Built in 1950 by Andy Pflaum in the tiny town of Lane, South Dakota, the Rainbow Ballroom was almost half the size of a football field – and needed to be that big to hold the large crowds from area towns. In 1963, Leroy (Red) Deneke and his brother, Walt, bought the Rainbow in an auction for $5,000. Dances were held through New Year’s Eve 1974, and the ballroom, which also was a roller skating rink, was torn down in 1975.

The Rainbow was a boon to the Lane Liquor Store directly across the street. Red’s wife, Lila, sold tickets at the front, greeting music fans by name. The Rainbow sold beer and 25-cent setups, and served steaks, burgers, and fries. The only three brands of beer offered were Grain Belt, Blue Ribbon, and Schlitz, according to former bartender Ray Waldner. The dance hall workers enjoyed a free meal after each event. After replacing a screen door one summer day, Ray saw Walt toss an unruly customer through the new door that night.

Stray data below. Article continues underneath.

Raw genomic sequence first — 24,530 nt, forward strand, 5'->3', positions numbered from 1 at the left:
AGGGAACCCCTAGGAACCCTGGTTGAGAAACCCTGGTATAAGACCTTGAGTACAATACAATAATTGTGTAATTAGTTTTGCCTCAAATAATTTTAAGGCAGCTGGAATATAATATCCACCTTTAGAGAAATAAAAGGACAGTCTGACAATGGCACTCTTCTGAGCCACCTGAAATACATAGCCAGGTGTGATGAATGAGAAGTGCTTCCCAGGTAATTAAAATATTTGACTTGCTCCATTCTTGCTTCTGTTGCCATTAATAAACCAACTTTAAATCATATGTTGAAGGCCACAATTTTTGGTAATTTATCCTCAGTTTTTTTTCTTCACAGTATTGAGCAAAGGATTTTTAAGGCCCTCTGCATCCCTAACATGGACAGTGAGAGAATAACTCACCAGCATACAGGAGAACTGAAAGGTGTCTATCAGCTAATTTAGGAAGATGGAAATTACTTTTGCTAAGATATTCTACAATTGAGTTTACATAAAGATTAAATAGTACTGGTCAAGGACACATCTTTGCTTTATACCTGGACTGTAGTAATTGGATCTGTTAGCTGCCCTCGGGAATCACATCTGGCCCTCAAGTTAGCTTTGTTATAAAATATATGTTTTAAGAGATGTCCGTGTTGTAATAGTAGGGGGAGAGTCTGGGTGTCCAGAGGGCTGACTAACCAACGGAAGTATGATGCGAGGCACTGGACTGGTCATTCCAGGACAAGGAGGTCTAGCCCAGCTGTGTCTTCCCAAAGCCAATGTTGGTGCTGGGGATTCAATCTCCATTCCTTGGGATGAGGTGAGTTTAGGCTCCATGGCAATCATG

Musical groups appearing at the Rainbow included Conway Twitty; Myron Lee and the Caddies; Talismen; Chateau; Kyle Evans, from nearby Wessington Springs; Teen Kings and the Princes, from Minneapolis; Danny Hall; Sherwin Linton; the Astronauts, from Boulder, Colorado; an all-Native American group from Yankton called Zephiers; Steve Ellis and the Starfires; and many of the KOMA bands: the Blue Things, Red Dogs, Rising Suns, Spider and the Crabs, and the Flippers.

After the Rainbow closed, the Brueske family held dances in the former Lane High School building. Law enforcement officers finally closed that venue due to the many fatal auto accidents involving dance-goers.

Lane was a popular destination for dancers and music lovers in the mid-1900s. Memories of the fun times still spark conversations today.